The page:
Uber scientist to talk on the future of urban mobility

· 3 min read

Uber scientist to talk on the future of urban mobility

Jon Petersen

Although urban congestion may not have the same stranglehold on cities in Nebraska as it does in metropolitan areas like New York and Los Angeles, getting around efficiently remains a priority for almost everyone.

Jon Petersen, head of data science for aviation at Uber Technologies, will give a talk on “The Dawn of Urban Aerial Ridesharing,” March 29. His presentation will take place 10:30 a.m. to 12 p.m. in the Howard L. Hawks Hall, room 231.

Dr. Jennifer Ryan, chair and Ron and Carol Cope Professor of Supply Chain Management and Analytics, said the presentation is beneficial to anyone wanting a look into the crystal ball of modern transportation.

“Jon plans to discuss the business model and technology behind Uber Air, which is a flying car ride-sharing service sometimes referred to as a flying taxi service, potentially involving both manned and unmanned vehicles,” Ryan said. “He will show how Uber is using data science and optimization technologies, along with advances in areas such as vehicle design, batteries, ride-sharing platforms and air traffic management, to build the Uber Air network.”

Petersen previously worked with airline planning and operations, and now looks at optimizing transportation, including machine learning models for on-demand urban aerial ridesharing. His presentation focuses on the emergence of the new transportation ecosystem already being designed by Uber Technologies.

“This is a great opportunity to learn about a unique application of data science, including machine learning and artificial intelligence, and analytics techniques in the sharing economy,” Ryan said. “Our faculty in the Department of Supply Chain Management and Analytics conduct research and teach courses in areas of data analytics, optimization and transportation, so this topic is of great interest.”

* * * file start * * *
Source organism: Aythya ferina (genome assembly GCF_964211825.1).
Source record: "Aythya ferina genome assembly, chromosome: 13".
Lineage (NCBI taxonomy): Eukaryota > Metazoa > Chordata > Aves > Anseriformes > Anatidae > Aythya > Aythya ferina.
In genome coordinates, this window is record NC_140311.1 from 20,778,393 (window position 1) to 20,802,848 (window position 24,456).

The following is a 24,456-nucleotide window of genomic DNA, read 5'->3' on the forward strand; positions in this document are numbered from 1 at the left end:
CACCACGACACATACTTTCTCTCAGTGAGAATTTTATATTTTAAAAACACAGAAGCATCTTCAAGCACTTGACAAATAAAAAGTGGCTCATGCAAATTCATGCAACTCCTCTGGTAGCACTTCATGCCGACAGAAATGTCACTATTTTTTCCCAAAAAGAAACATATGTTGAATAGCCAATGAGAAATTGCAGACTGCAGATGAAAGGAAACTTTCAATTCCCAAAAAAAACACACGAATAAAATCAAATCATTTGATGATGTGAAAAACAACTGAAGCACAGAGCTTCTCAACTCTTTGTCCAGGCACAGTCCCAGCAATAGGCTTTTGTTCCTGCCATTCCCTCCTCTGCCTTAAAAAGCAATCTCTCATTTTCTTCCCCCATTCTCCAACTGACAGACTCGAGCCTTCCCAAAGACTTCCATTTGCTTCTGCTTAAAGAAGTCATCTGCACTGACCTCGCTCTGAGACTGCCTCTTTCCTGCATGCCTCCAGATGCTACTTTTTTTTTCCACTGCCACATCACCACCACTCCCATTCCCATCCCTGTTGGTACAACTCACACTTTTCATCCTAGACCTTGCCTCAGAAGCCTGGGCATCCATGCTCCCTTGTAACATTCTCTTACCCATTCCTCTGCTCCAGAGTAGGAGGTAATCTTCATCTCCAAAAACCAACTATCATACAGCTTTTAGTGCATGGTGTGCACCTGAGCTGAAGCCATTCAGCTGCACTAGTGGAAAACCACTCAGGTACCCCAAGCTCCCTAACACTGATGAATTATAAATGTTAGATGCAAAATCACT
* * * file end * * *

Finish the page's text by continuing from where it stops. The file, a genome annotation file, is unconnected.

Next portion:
She explained topics such as deciding where to locate departure and landing sites for Uber Air, as well as decisions related to routing vehicles and demand management, relate tangibly to anyone on campus.

“For example, should services be offered on-demand or on a scheduled basis? Researchers who want to learn about new methods of transportation and new applications of data science in the transportation industry, or students who want to learn how data science is driving innovation and the development of new business models will all find something interesting,” said Ryan.

Petersen holds a doctorate in operations research from Georgia Tech. A meet and greet at 10 a.m. precedes his presentation.

To learn more about the Department of Supply Chain Management and Analytics – including its undergraduate and graduate programs in both supply chain management and business analytics, visit here.

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